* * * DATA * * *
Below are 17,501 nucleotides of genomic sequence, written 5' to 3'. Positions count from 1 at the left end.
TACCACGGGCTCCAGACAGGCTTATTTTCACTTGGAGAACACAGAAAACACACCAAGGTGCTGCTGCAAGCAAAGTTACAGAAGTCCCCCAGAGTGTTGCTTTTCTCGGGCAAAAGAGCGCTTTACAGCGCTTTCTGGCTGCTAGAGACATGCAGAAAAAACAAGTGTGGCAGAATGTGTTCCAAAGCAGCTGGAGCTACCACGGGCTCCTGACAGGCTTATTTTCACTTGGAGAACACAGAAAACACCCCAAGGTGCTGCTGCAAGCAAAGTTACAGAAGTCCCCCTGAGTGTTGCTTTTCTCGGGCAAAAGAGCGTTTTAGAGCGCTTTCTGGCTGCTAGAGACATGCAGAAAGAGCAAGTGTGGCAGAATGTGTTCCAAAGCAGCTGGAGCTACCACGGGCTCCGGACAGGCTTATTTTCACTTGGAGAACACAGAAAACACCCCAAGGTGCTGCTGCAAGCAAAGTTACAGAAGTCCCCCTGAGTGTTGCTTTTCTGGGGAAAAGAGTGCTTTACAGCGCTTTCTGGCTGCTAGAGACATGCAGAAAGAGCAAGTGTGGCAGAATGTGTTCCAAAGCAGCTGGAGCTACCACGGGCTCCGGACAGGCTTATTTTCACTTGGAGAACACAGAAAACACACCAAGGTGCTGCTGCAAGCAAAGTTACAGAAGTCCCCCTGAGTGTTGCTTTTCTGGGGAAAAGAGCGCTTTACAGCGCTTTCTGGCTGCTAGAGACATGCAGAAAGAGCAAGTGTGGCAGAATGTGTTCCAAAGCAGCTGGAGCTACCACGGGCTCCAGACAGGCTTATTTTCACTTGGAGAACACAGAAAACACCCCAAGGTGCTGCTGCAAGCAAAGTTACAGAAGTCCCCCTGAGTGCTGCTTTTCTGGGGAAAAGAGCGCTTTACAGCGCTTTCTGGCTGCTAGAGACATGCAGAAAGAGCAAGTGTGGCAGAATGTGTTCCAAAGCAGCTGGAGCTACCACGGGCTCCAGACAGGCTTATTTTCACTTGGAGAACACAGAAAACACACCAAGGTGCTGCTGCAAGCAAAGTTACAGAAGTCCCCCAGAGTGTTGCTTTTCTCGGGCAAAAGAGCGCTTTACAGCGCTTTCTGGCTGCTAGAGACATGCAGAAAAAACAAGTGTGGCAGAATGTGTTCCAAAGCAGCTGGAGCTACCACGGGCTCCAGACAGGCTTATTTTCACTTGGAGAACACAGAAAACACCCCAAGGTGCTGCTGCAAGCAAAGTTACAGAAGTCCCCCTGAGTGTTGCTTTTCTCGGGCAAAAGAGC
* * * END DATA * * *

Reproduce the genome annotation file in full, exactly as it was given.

Below are 17,501 nucleotides of genomic sequence, written 5' to 3'. Positions count from 1 at the left end.
TACCACGGGCTCCAGACAGGCTTATTTTCACTTGGAGAACACAGAAAACACACCAAGGTGCTGCTGCAAGCAAAGTTACAGAAGTCCCCCAGAGTGTTGCTTTTCTCGGGCAAAAGAGCGCTTTACAGCGCTTTCTGGCTGCTAGAGACATGCAGAAAAAACAAGTGTGGCAGAATGTGTTCCAAAGCAGCTGGAGCTACCACGGGCTCCTGACAGGCTTATTTTCACTTGGAGAACACAGAAAACACCCCAAGGTGCTGCTGCAAGCAAAGTTACAGAAGTCCCCCTGAGTGTTGCTTTTCTCGGGCAAAAGAGCGTTTTAGAGCGCTTTCTGGCTGCTAGAGACATGCAGAAAGAGCAAGTGTGGCAGAATGTGTTCCAAAGCAGCTGGAGCTACCACGGGCTCCGGACAGGCTTATTTTCACTTGGAGAACACAGAAAACACCCCAAGGTGCTGCTGCAAGCAAAGTTACAGAAGTCCCCCTGAGTGTTGCTTTTCTGGGGAAAAGAGTGCTTTACAGCGCTTTCTGGCTGCTAGAGACATGCAGAAAGAGCAAGTGTGGCAGAATGTGTTCCAAAGCAGCTGGAGCTACCACGGGCTCCGGACAGGCTTATTTTCACTTGGAGAACACAGAAAACACACCAAGGTGCTGCTGCAAGCAAAGTTACAGAAGTCCCCCTGAGTGTTGCTTTTCTGGGGAAAAGAGCGCTTTACAGCGCTTTCTGGCTGCTAGAGACATGCAGAAAGAGCAAGTGTGGCAGAATGTGTTCCAAAGCAGCTGGAGCTACCACGGGCTCCAGACAGGCTTATTTTCACTTGGAGAACACAGAAAACACCCCAAGGTGCTGCTGCAAGCAAAGTTACAGAAGTCCCCCTGAGTGCTGCTTTTCTGGGGAAAAGAGCGCTTTACAGCGCTTTCTGGCTGCTAGAGACATGCAGAAAGAGCAAGTGTGGCAGAATGTGTTCCAAAGCAGCTGGAGCTACCACGGGCTCCAGACAGGCTTATTTTCACTTGGAGAACACAGAAAACACACCAAGGTGCTGCTGCAAGCAAAGTTACAGAAGTCCCCCAGAGTGTTGCTTTTCTCGGGCAAAAGAGCGCTTTACAGCGCTTTCTGGCTGCTAGAGACATGCAGAAAAAACAAGTGTGGCAGAATGTGTTCCAAAGCAGCTGGAGCTACCACGGGCTCCAGACAGGCTTATTTTCACTTGGAGAACACAGAAAACACCCCAAGGTGCTGCTGCAAGCAAAGTTACAGAAGTCCCCCTGAGTGTTGCTTTTCTCGGGCAAAAGAGC